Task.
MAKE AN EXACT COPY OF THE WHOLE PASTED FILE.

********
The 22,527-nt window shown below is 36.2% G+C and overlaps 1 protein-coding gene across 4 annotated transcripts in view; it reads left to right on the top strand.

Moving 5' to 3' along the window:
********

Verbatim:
The 22,527-nt window shown below is 36.2% G+C and overlaps 1 protein-coding gene across 4 annotated transcripts in view; it reads left to right on the top strand.

Moving 5' to 3' along the window: